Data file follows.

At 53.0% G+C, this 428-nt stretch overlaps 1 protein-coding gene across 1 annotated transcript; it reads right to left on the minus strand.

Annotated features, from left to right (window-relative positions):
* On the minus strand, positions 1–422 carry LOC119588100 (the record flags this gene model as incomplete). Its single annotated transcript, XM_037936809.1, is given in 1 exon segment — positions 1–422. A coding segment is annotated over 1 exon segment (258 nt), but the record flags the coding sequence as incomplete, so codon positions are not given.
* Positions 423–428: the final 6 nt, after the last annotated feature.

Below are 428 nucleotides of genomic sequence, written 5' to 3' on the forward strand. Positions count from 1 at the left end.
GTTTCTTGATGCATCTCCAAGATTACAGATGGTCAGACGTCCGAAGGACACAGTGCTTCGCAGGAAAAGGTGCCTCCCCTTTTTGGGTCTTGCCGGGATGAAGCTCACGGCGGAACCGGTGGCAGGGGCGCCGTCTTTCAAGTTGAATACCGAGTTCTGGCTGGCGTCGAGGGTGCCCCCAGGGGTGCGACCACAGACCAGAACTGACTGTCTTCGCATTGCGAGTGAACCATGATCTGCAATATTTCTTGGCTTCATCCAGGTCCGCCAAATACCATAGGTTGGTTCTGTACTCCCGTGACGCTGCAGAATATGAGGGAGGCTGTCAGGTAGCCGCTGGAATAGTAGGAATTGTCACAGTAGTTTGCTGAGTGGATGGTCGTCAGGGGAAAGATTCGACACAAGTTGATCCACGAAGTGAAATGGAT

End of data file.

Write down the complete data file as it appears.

At 53.0% G+C, this 428-nt stretch overlaps 1 protein-coding gene across 1 annotated transcript; it reads right to left on the minus strand.

Annotated features, from left to right (window-relative positions):
* On the minus strand, positions 1–422 carry LOC119588100 (the record flags this gene model as incomplete). Its single annotated transcript, XM_037936809.1, is given in 1 exon segment — positions 1–422. A coding segment is annotated over 1 exon segment (258 nt), but the record flags the coding sequence as incomplete, so codon positions are not given.
* Positions 423–428: the final 6 nt, after the last annotated feature.

Below are 428 nucleotides of genomic sequence, written 5' to 3' on the forward strand. Positions count from 1 at the left end.
GTTTCTTGATGCATCTCCAAGATTACAGATGGTCAGACGTCCGAAGGACACAGTGCTTCGCAGGAAAAGGTGCCTCCCCTTTTTGGGTCTTGCCGGGATGAAGCTCACGGCGGAACCGGTGGCAGGGGCGCCGTCTTTCAAGTTGAATACCGAGTTCTGGCTGGCGTCGAGGGTGCCCCCAGGGGTGCGACCACAGACCAGAACTGACTGTCTTCGCATTGCGAGTGAACCATGATCTGCAATATTTCTTGGCTTCATCCAGGTCCGCCAAATACCATAGGTTGGTTCTGTACTCCCGTGACGCTGCAGAATATGAGGGAGGCTGTCAGGTAGCCGCTGGAATAGTAGGAATTGTCACAGTAGTTTGCTGAGTGGATGGTCGTCAGGGGAAAGATTCGACACAAGTTGATCCACGAAGTGAAATGGAT